I've never gotten all intensely bothered by places that use chant more for Advent/Lent. Not that I think that's the ideal, and we use chant all year long at my parish, but for most typical places, that's the times of the year when they will tolerate it, since those are the "get serious" times, and chant is "serious music." It's just the way that it is at this moment in our history in many places. Take it or leave it. Real church music, or serious music, sounds penitential to many, sacro pop sounds "joyous." If my options were never use chant or use it during advent and lent, I'll take using it during advent and lent. Fortunately I don't have to make that choice.
  • Liam
    Posts: 4,826
    I know there are music directors who are loath to have 3 sung pieces during the introductory rites, believing it overweights what should not be overweighted, and triage accordingly: the entrance chant is by its nature sung, and so is the Gloria (as a hymn), whereas the Kyrie as a litany is less so. So they only sing the Kyrie when there is no Gloria to sing.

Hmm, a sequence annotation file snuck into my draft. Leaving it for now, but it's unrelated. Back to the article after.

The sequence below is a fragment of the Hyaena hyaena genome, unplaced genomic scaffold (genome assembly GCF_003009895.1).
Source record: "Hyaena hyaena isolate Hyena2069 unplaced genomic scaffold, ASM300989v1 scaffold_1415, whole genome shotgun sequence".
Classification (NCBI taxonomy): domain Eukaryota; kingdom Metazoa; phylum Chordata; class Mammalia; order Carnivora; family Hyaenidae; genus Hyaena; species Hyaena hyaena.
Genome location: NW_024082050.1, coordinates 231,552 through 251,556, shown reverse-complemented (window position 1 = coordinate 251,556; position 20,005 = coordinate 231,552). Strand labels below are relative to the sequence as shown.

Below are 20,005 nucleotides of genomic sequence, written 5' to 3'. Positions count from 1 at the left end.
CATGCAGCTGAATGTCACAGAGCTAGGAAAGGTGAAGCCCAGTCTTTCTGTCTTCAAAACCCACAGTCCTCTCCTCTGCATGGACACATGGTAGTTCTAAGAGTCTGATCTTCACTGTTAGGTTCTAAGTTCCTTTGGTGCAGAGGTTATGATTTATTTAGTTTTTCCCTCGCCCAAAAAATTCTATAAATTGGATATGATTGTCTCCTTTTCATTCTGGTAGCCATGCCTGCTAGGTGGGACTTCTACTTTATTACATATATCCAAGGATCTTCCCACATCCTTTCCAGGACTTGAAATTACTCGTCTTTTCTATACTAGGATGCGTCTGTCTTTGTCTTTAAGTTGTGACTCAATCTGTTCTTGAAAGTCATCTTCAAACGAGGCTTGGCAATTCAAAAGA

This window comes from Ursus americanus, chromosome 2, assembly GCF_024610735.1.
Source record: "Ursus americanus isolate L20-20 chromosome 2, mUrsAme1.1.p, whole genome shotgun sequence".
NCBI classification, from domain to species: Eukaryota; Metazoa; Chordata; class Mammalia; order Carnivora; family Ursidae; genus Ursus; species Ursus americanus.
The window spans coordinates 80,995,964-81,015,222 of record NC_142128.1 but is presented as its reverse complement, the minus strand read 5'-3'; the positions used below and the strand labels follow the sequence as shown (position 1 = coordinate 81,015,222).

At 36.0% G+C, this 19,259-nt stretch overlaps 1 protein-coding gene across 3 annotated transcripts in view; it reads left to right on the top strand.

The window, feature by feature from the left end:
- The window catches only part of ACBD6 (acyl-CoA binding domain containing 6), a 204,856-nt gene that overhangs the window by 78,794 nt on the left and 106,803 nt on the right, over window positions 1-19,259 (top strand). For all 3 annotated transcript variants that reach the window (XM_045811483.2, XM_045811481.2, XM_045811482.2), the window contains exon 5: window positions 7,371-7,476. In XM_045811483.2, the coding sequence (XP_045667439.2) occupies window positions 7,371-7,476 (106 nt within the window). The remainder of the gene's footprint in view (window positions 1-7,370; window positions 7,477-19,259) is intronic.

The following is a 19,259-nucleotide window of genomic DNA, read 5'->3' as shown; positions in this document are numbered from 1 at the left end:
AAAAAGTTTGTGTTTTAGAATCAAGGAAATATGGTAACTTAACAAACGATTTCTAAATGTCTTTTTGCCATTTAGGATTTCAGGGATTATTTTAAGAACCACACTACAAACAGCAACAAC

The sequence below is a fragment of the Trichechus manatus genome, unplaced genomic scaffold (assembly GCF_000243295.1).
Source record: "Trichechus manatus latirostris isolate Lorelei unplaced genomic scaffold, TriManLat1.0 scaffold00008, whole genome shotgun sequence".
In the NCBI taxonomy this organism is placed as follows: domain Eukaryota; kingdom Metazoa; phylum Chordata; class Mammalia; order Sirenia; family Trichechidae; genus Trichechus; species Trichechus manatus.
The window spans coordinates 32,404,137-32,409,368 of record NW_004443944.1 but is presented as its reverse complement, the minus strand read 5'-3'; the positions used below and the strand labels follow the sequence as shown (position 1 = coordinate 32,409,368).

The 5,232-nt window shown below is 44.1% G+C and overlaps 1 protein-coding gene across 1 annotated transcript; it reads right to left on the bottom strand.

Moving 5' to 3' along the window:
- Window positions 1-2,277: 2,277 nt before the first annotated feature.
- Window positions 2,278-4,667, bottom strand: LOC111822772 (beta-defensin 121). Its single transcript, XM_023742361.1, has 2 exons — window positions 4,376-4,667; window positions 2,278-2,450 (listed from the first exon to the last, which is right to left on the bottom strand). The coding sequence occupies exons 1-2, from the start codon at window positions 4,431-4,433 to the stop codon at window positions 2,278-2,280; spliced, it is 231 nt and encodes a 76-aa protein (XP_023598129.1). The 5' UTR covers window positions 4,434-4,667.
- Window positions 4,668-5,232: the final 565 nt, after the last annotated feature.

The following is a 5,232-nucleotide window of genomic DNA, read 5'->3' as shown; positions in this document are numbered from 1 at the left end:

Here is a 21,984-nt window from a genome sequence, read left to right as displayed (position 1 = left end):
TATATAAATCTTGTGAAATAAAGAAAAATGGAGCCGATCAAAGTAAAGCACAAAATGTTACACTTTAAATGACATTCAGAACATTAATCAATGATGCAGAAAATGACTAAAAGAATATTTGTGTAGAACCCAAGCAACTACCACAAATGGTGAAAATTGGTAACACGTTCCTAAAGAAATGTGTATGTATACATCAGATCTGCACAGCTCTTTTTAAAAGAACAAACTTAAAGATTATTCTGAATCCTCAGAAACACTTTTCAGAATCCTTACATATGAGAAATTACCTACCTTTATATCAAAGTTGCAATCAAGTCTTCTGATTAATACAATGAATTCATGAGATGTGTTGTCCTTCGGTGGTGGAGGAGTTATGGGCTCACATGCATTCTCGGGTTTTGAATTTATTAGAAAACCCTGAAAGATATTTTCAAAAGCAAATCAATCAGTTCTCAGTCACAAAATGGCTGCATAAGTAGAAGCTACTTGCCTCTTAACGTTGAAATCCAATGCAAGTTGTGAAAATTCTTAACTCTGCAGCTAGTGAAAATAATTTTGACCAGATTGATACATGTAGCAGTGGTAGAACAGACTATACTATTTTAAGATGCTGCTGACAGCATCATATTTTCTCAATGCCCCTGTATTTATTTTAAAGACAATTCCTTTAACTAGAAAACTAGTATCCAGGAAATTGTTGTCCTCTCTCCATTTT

The rationale for this practice arose from paragraph 44 of the old and now superseded Music in Catholic Worship, and paragraph 21 of its also superseded sequel, Liturgical Music Today. Habits outlive documents.
    Thanked by 1Andrew_Malton
  • ClergetKubiszClergetKubisz
    Posts: 1,912
    Yeah, for Advent and Lent, we sang the Kyrie, but then to my surprise (and with no warning), the priests started reciting again when Easter came around. If it was up to me, I would have it sung year round.
  • While I agree that singing chants for Advent and Lent only gives the impression that it should be used for pentitential rites only, the fact remains that so many church musicians are up against pastors and congregations who are opposed to chant in any season. I've learned the hard way that baby steps with chant is the way to go, although I don't always "practice what I preach" in that regard and use chants throughout the year. I am also going to try instrumentals at Offertory during Ordinary Time which will most probably result in more complaints from my congregation.